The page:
In researching the book, Feinstein spoke at length with Thompson, the first of his race to win the NCAA men’s basketball championship as head coach, before Thompson’s death in August 2020. Feinstein interviewed such transformational figures as James Harris, the first Black starter at quarterback in the NFL, Tony Dungy, the first Black coach to win a Super Bowl and Ozzie Newsome, the first Black general manager in the NFL, who is a Hall of Fame tight end and won two Super Bowls as a member of the Ravens front office.
“When I was in the eighth grade in 1970, I went to tryouts for Pop Warner football,” Newsome told Feinstein. “At the tryouts, they told us to go to whatever position group we wanted to try out for … I started to jog over to the quarterbacks – that was my position. Everyone standing there was white. I stopped and thought, ‘There’s no way they’re going to let me play quarterback.’ I knew that Marlin Briscoe had played the position for the Broncos in the AFL a couple of years earlier. I also knew he’d played well and they’d made him a wide receiver the next season. I went to where the wide receivers were.”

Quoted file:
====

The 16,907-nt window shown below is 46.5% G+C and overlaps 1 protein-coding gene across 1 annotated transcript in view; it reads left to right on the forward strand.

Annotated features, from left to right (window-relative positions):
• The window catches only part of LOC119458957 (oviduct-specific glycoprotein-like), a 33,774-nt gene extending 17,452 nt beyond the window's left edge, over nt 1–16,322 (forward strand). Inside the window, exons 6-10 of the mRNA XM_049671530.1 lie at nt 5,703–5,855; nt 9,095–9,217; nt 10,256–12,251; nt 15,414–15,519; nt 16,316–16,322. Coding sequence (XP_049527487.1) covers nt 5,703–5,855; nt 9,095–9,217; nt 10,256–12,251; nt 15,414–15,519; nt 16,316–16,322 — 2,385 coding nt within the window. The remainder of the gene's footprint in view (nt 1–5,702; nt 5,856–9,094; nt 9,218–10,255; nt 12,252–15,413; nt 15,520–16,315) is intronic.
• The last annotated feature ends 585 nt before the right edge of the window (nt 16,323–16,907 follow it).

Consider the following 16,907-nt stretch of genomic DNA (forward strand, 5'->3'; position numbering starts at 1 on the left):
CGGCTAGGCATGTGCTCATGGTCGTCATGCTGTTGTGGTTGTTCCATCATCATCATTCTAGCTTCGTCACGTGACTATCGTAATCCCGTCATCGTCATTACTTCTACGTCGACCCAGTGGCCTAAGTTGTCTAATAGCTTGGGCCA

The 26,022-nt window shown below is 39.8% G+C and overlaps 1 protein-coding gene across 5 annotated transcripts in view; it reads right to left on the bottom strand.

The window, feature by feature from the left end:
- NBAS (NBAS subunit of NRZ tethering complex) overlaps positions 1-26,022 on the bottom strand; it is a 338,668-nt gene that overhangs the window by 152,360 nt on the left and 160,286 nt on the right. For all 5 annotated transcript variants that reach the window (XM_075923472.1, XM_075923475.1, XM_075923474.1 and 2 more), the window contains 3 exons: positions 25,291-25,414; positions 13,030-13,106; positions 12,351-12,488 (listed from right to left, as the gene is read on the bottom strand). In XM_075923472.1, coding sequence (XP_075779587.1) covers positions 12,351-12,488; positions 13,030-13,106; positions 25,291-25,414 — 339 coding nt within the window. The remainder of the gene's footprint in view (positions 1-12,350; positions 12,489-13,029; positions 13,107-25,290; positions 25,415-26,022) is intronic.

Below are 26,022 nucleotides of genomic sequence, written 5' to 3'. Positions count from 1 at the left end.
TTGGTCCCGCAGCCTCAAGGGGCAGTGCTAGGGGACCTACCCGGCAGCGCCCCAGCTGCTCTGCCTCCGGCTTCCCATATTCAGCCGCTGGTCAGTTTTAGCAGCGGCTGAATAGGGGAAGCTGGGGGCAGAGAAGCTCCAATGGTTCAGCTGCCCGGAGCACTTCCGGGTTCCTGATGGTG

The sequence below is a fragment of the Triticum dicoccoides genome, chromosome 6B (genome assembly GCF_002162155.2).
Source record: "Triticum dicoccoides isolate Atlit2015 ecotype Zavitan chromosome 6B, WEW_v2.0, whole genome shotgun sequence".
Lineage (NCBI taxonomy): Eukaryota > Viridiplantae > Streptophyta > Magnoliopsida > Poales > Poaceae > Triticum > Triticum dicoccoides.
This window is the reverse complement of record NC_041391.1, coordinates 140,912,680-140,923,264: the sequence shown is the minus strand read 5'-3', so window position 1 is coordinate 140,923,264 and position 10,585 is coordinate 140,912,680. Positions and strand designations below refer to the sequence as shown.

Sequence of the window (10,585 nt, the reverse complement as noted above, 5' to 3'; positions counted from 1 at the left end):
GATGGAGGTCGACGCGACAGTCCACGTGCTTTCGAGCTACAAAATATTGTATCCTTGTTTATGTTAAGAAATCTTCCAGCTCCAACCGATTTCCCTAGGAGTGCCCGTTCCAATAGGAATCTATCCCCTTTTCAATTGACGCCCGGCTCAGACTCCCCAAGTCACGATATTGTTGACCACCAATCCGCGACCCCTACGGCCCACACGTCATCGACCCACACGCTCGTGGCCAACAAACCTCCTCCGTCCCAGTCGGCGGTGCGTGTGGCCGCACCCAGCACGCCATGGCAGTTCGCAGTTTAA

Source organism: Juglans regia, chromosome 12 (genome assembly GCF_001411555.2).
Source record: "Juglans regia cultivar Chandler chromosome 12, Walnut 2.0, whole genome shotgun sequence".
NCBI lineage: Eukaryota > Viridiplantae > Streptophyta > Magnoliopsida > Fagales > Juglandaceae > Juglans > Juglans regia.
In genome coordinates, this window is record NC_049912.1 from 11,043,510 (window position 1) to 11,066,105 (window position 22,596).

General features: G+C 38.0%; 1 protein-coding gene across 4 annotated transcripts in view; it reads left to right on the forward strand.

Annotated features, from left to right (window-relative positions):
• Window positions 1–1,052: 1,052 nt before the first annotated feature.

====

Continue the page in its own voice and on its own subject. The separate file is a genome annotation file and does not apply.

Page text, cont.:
Feinstein acknowledges in the book he felt himself a curious candidate to write it, but he was encouraged by African-American acquaintances, friends and colleagues. Thompson told Feinstein he “must” do the book. Kevin Blackistone, who has worked for the Dallas Morning News, Washington Post, ESPN and as a professor at the University of Maryland, explained why it would work for Feinstein to write it.